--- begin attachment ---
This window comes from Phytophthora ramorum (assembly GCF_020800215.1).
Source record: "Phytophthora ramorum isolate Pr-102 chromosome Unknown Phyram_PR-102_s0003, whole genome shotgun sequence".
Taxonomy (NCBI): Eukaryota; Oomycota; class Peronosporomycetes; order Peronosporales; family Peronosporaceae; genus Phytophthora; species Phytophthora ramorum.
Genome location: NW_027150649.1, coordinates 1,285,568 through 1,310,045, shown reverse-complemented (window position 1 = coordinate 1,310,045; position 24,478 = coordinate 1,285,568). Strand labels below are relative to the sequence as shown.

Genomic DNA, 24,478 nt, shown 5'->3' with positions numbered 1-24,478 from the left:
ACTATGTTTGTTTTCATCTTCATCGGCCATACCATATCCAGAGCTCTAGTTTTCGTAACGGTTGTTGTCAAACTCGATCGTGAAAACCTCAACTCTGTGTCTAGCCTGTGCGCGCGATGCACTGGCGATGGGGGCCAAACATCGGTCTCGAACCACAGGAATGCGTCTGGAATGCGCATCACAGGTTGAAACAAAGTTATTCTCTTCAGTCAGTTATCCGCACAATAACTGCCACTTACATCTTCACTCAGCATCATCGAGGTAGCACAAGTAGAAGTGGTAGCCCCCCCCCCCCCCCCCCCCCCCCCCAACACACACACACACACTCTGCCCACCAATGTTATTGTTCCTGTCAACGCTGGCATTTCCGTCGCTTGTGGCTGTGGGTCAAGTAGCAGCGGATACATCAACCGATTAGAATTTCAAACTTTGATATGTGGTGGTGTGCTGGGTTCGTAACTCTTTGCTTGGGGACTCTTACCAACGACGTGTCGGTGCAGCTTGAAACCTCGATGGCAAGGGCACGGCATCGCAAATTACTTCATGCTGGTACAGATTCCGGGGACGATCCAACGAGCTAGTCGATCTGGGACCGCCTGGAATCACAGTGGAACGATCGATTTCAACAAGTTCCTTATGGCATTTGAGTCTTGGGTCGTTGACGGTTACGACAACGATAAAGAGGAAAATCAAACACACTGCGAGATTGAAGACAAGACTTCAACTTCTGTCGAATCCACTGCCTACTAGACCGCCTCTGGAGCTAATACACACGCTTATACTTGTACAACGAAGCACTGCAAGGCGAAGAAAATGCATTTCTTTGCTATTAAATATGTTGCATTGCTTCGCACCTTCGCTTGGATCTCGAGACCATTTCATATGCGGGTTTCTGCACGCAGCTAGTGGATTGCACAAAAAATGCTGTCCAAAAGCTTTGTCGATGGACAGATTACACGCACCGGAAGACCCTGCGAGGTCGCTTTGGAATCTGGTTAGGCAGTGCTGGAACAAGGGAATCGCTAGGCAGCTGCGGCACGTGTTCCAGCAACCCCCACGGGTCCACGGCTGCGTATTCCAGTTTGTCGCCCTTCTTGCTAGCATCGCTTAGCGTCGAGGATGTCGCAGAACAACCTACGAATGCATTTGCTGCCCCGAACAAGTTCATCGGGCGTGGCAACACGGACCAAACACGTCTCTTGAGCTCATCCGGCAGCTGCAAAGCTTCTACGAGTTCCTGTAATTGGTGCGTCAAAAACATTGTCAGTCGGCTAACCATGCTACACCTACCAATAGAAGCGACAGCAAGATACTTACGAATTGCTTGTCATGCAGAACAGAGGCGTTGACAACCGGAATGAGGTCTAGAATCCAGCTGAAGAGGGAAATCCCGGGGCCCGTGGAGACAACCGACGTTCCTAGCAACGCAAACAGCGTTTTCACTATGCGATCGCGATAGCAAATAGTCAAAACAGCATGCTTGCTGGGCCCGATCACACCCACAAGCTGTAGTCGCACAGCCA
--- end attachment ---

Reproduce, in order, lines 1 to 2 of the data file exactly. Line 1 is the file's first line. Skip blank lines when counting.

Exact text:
This window comes from Phytophthora ramorum (assembly GCF_020800215.1).
Source record: "Phytophthora ramorum isolate Pr-102 chromosome Unknown Phyram_PR-102_s0003, whole genome shotgun sequence".